The fight to legalize sports gambling has been famously led by legislators in New Jersey, whose recent attempts to pass a state law allowing it in the Garden State were initially rejected by the courts as a violation of the federal Professional and Amateur Sports Protection Act of 1992. New Jersey’s case is currently pending on appeal in the Third Circuit Court of Appeals with a decision expected any day.
The plaintiffs in the lawsuit against New Jersey are the four major professional sports leagues, the NBA, NFL, MLB and NHL, along with the NCAA and the U.S. Department of Justice. All have fought hard over the past few years to oppose and block New Jersey’s attempt to legalize sports gambling. The interesting part of this legal saga is that some of the plaintiffs have taken contradictory positions recently and in the past. These contrary positions have actually supported the legalization of sports gambling and have seemed to alleviate the need for the current lawsuit.
NBA Commissioner Adam Silver first published an opinion piece in the New York Times where he advocated for the legalization of sports gambling — a seemingly direct contradiction to the league’s position in the current lawsuit. The NBA has since stated that it remains in the current lawsuit because it believes that, should sports gambling be legalized, it should be done through Congress and not the court system.
Either way, Silver clearly supports the legalization of sports gambling. Additionally, former NBA Commissioner David Stern also has publicly backed Silver’s legalization stance. Michele Roberts, the executive director of the NBA players’ union, the National Basketball Players Association, has stated that she would like to look into the issue of legalizing sports betting as well, signaling that the players may also be in favor of legalization. Silver’s statements that he believes Congress should step in and evaluate this issue were also met with approval by Sen. John McCain, a former presidential candidate.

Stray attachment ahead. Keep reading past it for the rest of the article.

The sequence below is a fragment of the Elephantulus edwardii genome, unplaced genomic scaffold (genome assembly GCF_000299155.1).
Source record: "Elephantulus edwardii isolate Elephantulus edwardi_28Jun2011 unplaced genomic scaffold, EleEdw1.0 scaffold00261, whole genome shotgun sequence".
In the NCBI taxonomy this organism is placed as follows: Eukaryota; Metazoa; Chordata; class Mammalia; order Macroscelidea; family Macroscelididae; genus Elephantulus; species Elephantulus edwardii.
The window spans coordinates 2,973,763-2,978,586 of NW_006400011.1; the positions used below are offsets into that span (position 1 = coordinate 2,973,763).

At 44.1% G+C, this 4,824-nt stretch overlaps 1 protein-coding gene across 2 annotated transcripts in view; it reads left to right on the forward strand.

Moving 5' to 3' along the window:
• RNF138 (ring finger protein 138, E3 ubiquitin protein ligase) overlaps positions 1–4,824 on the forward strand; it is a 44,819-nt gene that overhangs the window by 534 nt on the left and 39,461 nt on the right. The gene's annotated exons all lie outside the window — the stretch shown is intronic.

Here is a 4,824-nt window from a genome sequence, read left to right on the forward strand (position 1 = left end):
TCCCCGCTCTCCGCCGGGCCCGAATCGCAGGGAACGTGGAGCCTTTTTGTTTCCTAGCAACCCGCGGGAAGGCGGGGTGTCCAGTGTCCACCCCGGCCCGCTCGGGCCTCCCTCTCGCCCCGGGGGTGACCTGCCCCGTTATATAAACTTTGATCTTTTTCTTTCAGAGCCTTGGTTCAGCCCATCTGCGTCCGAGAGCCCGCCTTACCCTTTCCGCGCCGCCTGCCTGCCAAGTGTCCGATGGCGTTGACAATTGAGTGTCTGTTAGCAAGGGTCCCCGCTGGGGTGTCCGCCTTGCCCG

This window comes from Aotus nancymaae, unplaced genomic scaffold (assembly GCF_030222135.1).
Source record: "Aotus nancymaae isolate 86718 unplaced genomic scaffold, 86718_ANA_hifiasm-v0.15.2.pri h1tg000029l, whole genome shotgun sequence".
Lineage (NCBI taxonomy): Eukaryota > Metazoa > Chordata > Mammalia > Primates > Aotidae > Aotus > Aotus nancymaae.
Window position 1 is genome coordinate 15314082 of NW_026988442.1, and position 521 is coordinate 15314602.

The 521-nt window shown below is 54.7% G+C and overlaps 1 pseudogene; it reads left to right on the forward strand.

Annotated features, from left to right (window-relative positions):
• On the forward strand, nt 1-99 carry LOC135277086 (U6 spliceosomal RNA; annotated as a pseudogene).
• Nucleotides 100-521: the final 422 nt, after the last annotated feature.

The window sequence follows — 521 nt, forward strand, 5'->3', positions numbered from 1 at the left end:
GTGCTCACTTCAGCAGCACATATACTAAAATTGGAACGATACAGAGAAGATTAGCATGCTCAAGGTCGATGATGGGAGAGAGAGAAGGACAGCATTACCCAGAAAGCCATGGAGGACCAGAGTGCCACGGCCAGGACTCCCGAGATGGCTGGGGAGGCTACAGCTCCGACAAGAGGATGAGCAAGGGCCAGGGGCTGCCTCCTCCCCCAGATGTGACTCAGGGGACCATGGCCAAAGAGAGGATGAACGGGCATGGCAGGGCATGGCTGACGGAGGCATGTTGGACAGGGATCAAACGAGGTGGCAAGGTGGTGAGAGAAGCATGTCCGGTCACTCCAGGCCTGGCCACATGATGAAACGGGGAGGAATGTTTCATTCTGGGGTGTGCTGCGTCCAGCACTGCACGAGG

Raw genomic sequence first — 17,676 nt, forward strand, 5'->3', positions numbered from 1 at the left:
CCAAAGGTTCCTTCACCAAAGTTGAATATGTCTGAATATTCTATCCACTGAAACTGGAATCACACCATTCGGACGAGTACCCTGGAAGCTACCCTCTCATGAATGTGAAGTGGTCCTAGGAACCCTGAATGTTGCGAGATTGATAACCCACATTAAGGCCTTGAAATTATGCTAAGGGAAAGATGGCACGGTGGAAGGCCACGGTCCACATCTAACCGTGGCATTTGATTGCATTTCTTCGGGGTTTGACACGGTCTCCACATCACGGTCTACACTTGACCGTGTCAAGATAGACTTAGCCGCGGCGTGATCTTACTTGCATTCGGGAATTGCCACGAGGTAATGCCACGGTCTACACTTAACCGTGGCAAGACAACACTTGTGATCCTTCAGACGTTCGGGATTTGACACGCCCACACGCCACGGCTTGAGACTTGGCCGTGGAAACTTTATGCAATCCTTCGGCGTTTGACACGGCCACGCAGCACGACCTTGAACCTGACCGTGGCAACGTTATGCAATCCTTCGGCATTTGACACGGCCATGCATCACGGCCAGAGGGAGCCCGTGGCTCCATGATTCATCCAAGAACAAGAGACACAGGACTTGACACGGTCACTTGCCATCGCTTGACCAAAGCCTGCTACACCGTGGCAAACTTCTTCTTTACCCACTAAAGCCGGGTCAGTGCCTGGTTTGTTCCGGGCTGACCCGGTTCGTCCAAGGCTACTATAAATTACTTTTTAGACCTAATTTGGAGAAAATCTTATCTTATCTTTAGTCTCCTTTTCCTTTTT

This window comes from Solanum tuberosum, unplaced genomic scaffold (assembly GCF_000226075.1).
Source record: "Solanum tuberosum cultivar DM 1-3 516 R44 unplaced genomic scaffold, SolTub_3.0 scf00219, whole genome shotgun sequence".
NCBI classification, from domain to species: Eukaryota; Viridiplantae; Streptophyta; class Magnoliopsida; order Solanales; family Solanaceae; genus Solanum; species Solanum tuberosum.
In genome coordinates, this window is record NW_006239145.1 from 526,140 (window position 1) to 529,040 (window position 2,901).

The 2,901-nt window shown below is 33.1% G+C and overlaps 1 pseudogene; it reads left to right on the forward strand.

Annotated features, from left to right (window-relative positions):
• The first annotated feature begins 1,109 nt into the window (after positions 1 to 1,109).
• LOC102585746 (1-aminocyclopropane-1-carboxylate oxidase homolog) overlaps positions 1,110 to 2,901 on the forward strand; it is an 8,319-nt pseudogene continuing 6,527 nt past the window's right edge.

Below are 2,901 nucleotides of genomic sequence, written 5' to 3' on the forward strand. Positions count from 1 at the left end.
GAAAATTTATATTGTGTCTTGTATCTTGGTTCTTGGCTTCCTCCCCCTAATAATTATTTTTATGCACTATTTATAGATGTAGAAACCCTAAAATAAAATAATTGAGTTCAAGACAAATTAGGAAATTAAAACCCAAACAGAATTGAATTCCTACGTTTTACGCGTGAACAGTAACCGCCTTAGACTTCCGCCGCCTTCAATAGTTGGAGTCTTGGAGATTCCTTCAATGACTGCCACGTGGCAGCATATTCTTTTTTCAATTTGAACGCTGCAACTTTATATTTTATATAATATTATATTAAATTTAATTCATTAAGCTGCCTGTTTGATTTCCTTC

All of that stated support is further bolstered by recent reports that both the Department of Justice and the NFL have taken positions in prior cases that both believe sports gambling is a skill and not chance. This difference has legal ramifications because if the activity is considered predominantly skill-based, then it likely will not violate anti-gambling laws. An activity dominated by chance falls more in line with gambling.
The Department of Justice also has said that sports betting involves “substantial skill” and even referred to the famous Las Vegas sports gambler Billy Walters as an example.
Despite Commissioner Roger Goodell’s current stance that the league opposes sports gambling, the NFL has taken contradictory positions in a prior lawsuit as well. In that case, the NFL acknowledged sports betting includes both skill and chance, but that chance is not dominant. Despite these prior positions, the Department of Justice and the NFL continue to fight New Jersey’s attempt to allow what these plaintiffs have previously admitted was a skilled activity.
Given all of the contrary positions taken by the plaintiffs in the current lawsuit, it certainly seems that there is more common ground here than what was ever believed before. Instead of continuing this uphill battle to circumvent a federal statute, it is time for the courts to defer to Congress and begin discussions to legalize sports gambling. I have advocated for this position before, and now there is growing support from more unlikely sources — the plaintiffs.
Joshua Winneker is an assistant professor of business at Misericordia University in Dallas, Pennsylvania.